In Tennessee, an injured party is entitled to recover for medical expenses reasonably and necessarily incurred in the treatment of the injury.  On appeal, the court held that the medical expenses incurred by the plaintiff from the time of the accident through four months afterward were proven reasonable and necessary by a preponderance of the evidence.  However, the court decreased the award by the amount of expenses incurred after the plaintiff was discharged from her doctor’s treatment, which were not proven necessary to treat injuries from the accident.

Loss of Future Earning Capacity

Loss or impairment of future earning capacity is an element of damages in a personal injury action.  Earning capacity refers not to actual earnings but instead to the earnings that the plaintiff is capable of making.  Generally, this amount is calculated by comparing what the plaintiff would have been capable of earning without the injury with the amount the plaintiff is capable of earning after the injury.  Courts routinely admit evidence concerning numerous factors, including the plaintiff’s age, health, intelligence, capacity and ability to work, experience, training, record of employment, and future avenues of employment.

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The Court of Appeals of Tennessee issued an opinion on June 23, 2017 in favor of a plaintiff, reversing a lower court’s decision in a wrongful death case.  The plaintiff in the case alleged that the county emergency communications district and the city police department refused to send help when the plaintiff called to report that her daughter was making suicidal threats and that, as a result, her daughter committed suicide later the same night. The trial court granted summary judgment in favor of the defendants on the ground that the decedent’s suicide constituted an intervening, superseding cause, and the plaintiff appealed.police car

To prove a claim for negligence in Tennessee, a plaintiff must demonstrate:  (1) a duty of care owed by the defendant to the plaintiff; (2) conduct falling below the applicable standard of care that amounted to a breach of that duty; (3) injury or loss; (4) cause in fact; and (5) proximate cause. Proximate cause requires proof that the defendant’s conduct was a substantial factor in bringing about the harm and that the harm was reasonably foreseeable. The defendants in the case argued that they should be relieved of liability under the doctrine of independent intervening cause, since the decedent’s suicide could not have reasonably been foreseen.

The appeals court explained that foreseeability is key in determining whether the doctrine applies, since no one is expected to protect against harms from events that cannot be reasonably anticipated or foreseen. The court noted evidence that the plaintiff had alerted the defendants that her daughter was threatening suicide and that both the emergency communications district and the city police department refused to send help. Under these circumstances, the court found that a jury could reasonably conclude that it was foreseeable that the plaintiff’s daughter would follow through with her threats to commit suicide. Accordingly, the court held that the defendants were not entitled to summary judgment on the basis that the decedent’s suicide was a superseding intervening cause.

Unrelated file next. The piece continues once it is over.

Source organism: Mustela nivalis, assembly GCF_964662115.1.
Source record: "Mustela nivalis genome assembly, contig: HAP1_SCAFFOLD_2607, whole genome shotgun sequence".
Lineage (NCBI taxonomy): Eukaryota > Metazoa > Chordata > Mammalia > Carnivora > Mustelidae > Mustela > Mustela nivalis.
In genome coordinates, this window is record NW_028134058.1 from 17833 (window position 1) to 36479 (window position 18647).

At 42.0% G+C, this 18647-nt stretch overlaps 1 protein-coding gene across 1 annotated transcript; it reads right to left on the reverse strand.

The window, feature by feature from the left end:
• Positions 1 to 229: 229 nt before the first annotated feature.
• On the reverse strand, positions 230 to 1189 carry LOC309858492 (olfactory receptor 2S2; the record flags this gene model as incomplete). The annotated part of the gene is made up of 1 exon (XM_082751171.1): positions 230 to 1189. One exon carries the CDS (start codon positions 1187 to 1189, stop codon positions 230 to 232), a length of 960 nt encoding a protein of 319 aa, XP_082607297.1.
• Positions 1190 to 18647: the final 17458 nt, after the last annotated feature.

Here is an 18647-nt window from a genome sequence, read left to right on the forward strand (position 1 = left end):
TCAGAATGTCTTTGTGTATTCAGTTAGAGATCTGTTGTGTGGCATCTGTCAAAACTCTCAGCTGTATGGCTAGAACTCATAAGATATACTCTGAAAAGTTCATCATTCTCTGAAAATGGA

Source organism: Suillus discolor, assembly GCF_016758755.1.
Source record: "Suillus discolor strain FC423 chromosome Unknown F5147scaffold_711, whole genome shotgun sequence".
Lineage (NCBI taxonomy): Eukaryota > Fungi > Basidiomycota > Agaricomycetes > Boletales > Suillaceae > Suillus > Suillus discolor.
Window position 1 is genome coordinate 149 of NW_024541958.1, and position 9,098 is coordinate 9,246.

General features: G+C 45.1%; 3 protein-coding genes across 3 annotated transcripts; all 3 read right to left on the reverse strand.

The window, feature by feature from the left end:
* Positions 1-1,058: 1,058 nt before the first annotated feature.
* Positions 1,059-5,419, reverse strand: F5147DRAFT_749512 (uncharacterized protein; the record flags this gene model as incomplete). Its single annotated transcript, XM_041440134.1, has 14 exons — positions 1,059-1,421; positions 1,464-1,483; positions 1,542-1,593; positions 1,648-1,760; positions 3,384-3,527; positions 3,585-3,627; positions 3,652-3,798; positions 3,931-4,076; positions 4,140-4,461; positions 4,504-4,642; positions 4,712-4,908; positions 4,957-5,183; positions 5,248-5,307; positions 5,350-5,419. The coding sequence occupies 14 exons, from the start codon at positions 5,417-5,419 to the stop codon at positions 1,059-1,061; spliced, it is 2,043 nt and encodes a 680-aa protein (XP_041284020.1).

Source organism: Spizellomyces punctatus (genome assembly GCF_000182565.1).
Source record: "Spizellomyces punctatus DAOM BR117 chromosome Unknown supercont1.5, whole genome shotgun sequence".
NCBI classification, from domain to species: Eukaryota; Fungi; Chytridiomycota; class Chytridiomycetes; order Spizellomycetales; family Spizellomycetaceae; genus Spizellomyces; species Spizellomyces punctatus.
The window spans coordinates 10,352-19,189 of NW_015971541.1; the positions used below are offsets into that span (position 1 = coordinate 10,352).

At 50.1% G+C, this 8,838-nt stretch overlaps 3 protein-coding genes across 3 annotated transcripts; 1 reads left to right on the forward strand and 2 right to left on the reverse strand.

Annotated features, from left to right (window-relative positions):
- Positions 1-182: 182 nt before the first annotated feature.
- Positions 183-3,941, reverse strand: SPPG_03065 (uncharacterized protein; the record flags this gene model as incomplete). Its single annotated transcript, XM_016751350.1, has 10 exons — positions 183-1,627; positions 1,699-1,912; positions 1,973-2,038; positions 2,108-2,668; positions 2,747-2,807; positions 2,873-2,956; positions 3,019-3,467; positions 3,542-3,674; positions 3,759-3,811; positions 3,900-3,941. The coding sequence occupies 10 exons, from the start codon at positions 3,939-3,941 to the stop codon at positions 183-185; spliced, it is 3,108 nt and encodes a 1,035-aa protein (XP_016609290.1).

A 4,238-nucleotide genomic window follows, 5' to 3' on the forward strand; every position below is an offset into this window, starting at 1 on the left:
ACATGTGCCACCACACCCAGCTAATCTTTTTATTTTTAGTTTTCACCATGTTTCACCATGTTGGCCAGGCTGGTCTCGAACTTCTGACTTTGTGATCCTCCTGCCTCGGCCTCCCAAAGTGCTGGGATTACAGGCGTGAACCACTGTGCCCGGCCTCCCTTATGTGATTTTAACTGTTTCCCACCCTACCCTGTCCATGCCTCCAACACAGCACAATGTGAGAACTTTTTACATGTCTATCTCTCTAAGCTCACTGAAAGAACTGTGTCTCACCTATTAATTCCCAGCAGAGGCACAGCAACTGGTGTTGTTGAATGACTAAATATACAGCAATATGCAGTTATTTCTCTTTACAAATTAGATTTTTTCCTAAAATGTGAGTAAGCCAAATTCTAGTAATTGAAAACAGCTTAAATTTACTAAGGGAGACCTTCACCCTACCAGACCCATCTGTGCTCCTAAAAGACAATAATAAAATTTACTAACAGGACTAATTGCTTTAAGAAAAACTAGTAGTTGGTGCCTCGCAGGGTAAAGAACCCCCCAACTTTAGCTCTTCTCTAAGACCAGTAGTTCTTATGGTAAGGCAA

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Although Tennessee law provides the deadline by which a claim must be filed, there are exceptions that may extend that time limit.  In a May 26, 2017 decision, the Court of Appeals of Tennessee considered whether any exceptions applied in a medical malpractice action filed by a mother and her child on September 29, 2015.  The plaintiffs alleged that they suffered permanent injuries resulting from the defendant health care providers’ negligent care during the child’s birth in June 2012.  The trial court granted the defendants’ motion to dismiss the plaintiffs’ claims, based on the expiration of the statute of limitations.ultrasound

Health care liability actions in Tennessee are generally subject to a one-year statute of limitations that runs from the date on which the claim accrues.  There is an important exception under the Health Care Liability Act, however, if the alleged injury is not discovered within one year.  In such cases, the period of limitation is extended to one year from the date of the discovery, but no more than three years after the date on which the alleged negligence occurred (subject to certain exceptions).  This statute is commonly known as a statute of repose, since it establishes an absolute, three-year limit upon the existing statute of limitations.  Although the three-year statute of repose is not tolled during a plaintiff’s minority, it may be extended by 120 days if the plaintiff provides the defendants with pre-suit notice of his or her potential claims as required by the Act, before the statute of repose expires.

In the case, the plaintiffs alleged that the defendants’ negligence occurred on June 21, 2012.  Accordingly, the three-year statute of repose expired on June 21, 2015, well before the plaintiffs’ complaint was filed on September 29, 2015.  On appeal, one of the dispositive issues for the court was whether the plaintiffs provided the defendants with sufficient pre-suit notice of their claims, which would extend the statute of repose by 120 days to October 19, 2015 and save the child’s claim from being dismissed.

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Tractor-trailer accidents can cause serious injuries that require long-term medical care. In an April 24, 2017 opinion, the Court of Appeals of Tennessee reviewed a negligence claim arising out of a collision between two semi-trucks. The plaintiff in the case was a long-distance driver. He was driving on a highway in western Tennessee when he suddenly saw an overturned tractor-trailer, which was blocking both lanes of the highway. Unable to stop or avoid the obstacle, the plaintiff collided with the overturned vehicle. The plaintiff brought suit against the owner of the overturned truck, alleging that its employee’s negligence caused the plaintiff’s injuries.